Ukraine Whistleblower’s Lawyer Offers Free Legal Representation to Coronavirus Whistleblowers

The Trump administration has been unusually tight-lipped in response to the coronavirus (COVID-19) outbreak, providing little verifiable information regarding the domestic impact of the virus. During recent public appearances, both Vice President Mike Pence and Health and Human Services (HHS) Secretary Alex Azar refused to answer questions from reporters. National security attorney Mark Zaid on Monday offered free legal representation to whistleblowers in the know about the government’s response, in an effort to make sure that the information coming out of administration is not being distorted.

“Too many conflicting reports coming from govt officials re: [COVID-19/coronavirus],” Zaid tweeted. “We need to know ground truth. Whistleblowers please come forward. We’ll provide you pro bono (free) legal representation. We need you now more than ever.”

Zaid, who was part of the Ukraine whistleblower’s legal team, told Law&Crime that he wanted to make sure anyone with potentially critical information wasn’t hesitant to come forward because of possible financial repercussions.

“Whistleblowers play an important role in every Administration, whether Democrat or Republican. They are particularly needed when the public and oversight officials are having difficulty obtaining crucial information,” Zaid said in an email to Law&Crime. “Unfortunately most whistleblowers do not have the necessary funds to risk coming forward, and they often act without receiving guidance from experienced lawyers who can shield them from mistakes and retaliation. We believe strongly in ensuring whistleblowers have every opportunity to lawfully come forward to not only protect themselves but the public as well. Therefore, my law firm and WhistleblowerAid.org make it our mission to help provide free legal representation to whistleblowers whenever possible.”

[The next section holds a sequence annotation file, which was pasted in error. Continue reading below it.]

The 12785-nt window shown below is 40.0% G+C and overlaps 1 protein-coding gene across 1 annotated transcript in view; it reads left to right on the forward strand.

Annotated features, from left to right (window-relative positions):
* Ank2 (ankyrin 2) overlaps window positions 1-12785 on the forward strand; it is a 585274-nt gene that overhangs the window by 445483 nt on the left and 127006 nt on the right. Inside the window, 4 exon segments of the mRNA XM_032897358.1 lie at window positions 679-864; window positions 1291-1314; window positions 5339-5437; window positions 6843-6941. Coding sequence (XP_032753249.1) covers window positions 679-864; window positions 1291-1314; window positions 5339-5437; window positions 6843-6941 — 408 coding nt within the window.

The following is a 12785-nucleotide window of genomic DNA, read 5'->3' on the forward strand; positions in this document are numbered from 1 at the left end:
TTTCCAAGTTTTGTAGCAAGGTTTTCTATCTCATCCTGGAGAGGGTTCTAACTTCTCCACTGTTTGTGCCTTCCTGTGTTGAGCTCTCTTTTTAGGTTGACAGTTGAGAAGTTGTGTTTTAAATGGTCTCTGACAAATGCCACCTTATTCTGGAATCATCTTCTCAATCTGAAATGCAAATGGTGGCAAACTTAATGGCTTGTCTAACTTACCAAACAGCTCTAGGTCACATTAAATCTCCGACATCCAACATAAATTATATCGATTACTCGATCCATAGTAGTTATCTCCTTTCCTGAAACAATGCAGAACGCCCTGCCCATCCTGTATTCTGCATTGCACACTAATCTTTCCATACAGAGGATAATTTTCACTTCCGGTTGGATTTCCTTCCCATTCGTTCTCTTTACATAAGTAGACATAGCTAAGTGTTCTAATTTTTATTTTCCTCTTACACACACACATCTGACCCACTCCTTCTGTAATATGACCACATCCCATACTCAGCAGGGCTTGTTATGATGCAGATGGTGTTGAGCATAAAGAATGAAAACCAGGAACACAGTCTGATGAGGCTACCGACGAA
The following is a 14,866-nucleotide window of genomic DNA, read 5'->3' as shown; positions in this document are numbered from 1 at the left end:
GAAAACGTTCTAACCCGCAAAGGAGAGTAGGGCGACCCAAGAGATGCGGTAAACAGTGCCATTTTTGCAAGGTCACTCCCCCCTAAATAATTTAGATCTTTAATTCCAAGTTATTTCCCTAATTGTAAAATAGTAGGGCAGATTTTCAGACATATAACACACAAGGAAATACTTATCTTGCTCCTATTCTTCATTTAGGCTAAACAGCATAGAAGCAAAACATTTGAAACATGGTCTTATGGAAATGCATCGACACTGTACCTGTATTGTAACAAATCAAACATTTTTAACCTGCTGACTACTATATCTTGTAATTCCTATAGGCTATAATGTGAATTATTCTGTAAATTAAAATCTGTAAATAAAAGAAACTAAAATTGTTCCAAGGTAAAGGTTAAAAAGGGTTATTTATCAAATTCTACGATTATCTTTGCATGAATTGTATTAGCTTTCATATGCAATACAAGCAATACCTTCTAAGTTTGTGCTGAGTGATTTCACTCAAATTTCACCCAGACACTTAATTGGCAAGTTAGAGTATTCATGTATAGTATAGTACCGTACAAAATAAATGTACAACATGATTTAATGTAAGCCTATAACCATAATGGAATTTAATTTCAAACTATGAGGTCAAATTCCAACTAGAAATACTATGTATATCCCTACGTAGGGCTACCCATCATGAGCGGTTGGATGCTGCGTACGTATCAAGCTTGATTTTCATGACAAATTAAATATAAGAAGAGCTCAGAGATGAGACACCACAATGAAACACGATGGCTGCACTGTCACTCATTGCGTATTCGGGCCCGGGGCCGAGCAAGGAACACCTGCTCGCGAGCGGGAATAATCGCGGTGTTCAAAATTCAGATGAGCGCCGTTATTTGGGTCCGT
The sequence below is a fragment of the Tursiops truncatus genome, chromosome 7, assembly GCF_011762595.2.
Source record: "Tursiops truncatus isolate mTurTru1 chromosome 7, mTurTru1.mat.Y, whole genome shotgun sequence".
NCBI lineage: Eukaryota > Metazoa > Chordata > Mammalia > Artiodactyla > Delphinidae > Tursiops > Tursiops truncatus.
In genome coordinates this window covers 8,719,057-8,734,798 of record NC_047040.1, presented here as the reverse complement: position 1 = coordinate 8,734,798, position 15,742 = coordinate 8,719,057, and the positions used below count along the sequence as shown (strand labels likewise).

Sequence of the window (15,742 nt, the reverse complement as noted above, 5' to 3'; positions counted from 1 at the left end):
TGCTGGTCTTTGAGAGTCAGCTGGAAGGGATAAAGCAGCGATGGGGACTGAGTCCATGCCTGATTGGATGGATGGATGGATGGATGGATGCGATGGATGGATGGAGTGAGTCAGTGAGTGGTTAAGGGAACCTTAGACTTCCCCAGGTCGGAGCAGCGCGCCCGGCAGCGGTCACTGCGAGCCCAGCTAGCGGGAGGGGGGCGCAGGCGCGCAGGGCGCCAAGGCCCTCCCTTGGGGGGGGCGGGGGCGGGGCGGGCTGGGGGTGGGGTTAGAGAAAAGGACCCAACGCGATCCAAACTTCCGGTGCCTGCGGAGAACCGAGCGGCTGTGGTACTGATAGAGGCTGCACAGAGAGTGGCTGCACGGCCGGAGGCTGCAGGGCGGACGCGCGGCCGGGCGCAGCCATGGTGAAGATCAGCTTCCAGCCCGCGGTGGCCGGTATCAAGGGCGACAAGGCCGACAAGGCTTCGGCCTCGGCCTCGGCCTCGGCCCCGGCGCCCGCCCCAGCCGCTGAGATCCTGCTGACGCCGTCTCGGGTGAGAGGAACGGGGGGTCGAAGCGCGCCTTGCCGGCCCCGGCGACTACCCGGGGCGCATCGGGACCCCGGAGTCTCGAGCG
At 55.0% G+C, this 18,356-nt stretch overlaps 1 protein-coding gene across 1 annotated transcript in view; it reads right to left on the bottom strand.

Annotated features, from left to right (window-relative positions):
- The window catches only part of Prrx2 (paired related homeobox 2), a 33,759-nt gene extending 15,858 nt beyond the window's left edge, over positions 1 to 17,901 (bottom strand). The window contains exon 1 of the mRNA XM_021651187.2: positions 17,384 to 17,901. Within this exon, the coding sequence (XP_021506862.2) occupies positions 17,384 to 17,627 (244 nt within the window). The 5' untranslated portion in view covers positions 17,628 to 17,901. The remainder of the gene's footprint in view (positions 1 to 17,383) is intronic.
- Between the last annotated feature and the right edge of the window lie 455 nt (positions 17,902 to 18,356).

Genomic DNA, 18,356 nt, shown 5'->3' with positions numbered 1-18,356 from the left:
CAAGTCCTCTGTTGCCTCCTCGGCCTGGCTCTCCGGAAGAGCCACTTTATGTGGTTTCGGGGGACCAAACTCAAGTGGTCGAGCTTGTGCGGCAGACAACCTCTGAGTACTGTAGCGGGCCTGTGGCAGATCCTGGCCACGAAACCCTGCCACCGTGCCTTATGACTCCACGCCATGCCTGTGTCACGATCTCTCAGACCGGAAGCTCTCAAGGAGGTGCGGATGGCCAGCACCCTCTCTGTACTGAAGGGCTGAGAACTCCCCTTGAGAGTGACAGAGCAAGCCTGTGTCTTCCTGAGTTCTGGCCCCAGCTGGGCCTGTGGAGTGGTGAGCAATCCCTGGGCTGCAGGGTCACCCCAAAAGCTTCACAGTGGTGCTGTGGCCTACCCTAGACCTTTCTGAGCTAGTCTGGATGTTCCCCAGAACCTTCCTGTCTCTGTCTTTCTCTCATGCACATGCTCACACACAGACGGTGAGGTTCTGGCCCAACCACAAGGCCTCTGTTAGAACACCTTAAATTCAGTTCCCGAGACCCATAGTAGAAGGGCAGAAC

President Donald Trump has consistently relayed false information regarding the virus, telling reporters just last week that “anyone who wants a test gets a test,” despite his own administration conceding that there’s a nationwide shortage on testing kits.

The president on Monday continued to downplay the impact of COVID-19, saying that the morning’s stock market collapse – widely seen as a response to fear that a pandemic will disrupt global markets and supply chains – was actually caused by foreign oil markets and the media.

Trump also compared the coronavirus to the seasonal flu, a comparison that many have remarked is not apt, as healthcare workers and institutions have little data and are struggling to fully assess the new virus.

Near the end of February, The Washington Post and The New York Times reported that an HHS whistleblower filed an official complaint with the Office of the Special Counsel, alleging that they were retaliated against for voicing concerns. The whistleblower, who was seeking protection, is reportedly an award-winning expert in their field with decades of relevant experience.

Colin Kalmbacher contributed to this report.

[image via Mark Wilson/Getty Images]

Jerry Lambe is a journalist at Law&Crime. He is a graduate of Georgetown University and New York Law School and previously worked in financial securities compliance and Civil Rights employment law.

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